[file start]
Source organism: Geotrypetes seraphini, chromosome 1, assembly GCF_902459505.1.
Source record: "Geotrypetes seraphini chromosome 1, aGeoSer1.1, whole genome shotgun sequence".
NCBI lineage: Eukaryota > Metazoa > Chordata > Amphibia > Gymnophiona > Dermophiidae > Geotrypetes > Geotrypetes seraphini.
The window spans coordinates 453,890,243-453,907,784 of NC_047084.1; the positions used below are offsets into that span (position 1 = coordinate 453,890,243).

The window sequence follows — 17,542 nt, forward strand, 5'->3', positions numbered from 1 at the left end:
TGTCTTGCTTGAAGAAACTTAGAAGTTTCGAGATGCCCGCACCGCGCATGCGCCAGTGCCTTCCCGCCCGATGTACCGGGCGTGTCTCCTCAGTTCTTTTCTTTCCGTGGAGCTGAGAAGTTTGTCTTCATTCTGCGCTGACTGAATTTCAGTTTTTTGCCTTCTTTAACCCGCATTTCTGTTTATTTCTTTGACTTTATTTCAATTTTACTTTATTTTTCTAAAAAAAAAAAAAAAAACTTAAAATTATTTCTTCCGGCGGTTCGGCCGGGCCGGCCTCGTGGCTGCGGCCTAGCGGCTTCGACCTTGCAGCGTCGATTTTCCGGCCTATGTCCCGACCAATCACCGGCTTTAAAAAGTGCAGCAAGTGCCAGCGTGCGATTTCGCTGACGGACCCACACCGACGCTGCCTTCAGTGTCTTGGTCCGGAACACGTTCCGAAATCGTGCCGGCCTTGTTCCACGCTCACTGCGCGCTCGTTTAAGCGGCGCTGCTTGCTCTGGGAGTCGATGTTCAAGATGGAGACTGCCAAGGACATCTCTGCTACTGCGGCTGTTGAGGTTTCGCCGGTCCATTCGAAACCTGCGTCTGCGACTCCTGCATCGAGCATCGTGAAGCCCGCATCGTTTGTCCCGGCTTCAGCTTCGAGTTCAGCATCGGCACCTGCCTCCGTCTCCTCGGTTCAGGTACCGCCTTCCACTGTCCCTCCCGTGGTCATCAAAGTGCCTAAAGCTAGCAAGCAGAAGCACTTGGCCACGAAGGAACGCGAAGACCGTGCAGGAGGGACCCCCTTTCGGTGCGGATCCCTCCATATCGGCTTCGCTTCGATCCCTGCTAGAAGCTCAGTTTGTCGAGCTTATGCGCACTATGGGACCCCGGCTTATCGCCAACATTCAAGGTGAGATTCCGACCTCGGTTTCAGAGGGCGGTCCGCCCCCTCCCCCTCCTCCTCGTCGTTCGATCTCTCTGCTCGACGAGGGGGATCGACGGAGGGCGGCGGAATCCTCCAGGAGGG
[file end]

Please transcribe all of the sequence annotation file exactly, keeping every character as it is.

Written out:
Source organism: Geotrypetes seraphini, chromosome 1, assembly GCF_902459505.1.
Source record: "Geotrypetes seraphini chromosome 1, aGeoSer1.1, whole genome shotgun sequence".
NCBI lineage: Eukaryota > Metazoa > Chordata > Amphibia > Gymnophiona > Dermophiidae > Geotrypetes > Geotrypetes seraphini.
The window spans coordinates 453,890,243-453,907,784 of NC_047084.1; the positions used below are offsets into that span (position 1 = coordinate 453,890,243).

The window sequence follows — 17,542 nt, forward strand, 5'->3', positions numbered from 1 at the left end:
TGTCTTGCTTGAAGAAACTTAGAAGTTTCGAGATGCCCGCACCGCGCATGCGCCAGTGCCTTCCCGCCCGATGTACCGGGCGTGTCTCCTCAGTTCTTTTCTTTCCGTGGAGCTGAGAAGTTTGTCTTCATTCTGCGCTGACTGAATTTCAGTTTTTTGCCTTCTTTAACCCGCATTTCTGTTTATTTCTTTGACTTTATTTCAATTTTACTTTATTTTTCTAAAAAAAAAAAAAAAAACTTAAAATTATTTCTTCCGGCGGTTCGGCCGGGCCGGCCTCGTGGCTGCGGCCTAGCGGCTTCGACCTTGCAGCGTCGATTTTCCGGCCTATGTCCCGACCAATCACCGGCTTTAAAAAGTGCAGCAAGTGCCAGCGTGCGATTTCGCTGACGGACCCACACCGACGCTGCCTTCAGTGTCTTGGTCCGGAACACGTTCCGAAATCGTGCCGGCCTTGTTCCACGCTCACTGCGCGCTCGTTTAAGCGGCGCTGCTTGCTCTGGGAGTCGATGTTCAAGATGGAGACTGCCAAGGACATCTCTGCTACTGCGGCTGTTGAGGTTTCGCCGGTCCATTCGAAACCTGCGTCTGCGACTCCTGCATCGAGCATCGTGAAGCCCGCATCGTTTGTCCCGGCTTCAGCTTCGAGTTCAGCATCGGCACCTGCCTCCGTCTCCTCGGTTCAGGTACCGCCTTCCACTGTCCCTCCCGTGGTCATCAAAGTGCCTAAAGCTAGCAAGCAGAAGCACTTGGCCACGAAGGAACGCGAAGACCGTGCAGGAGGGACCCCCTTTCGGTGCGGATCCCTCCATATCGGCTTCGCTTCGATCCCTGCTAGAAGCTCAGTTTGTCGAGCTTATGCGCACTATGGGACCCCGGCTTATCGCCAACATTCAAGGTGAGATTCCGACCTCGGTTTCAGAGGGCGGTCCGCCCCCTCCCCCTCCTCCTCGTCGTTCGATCTCTCTGCTCGACGAGGGGGATCGACGGAGGGCGGCGGAATCCTCCAGGAGGG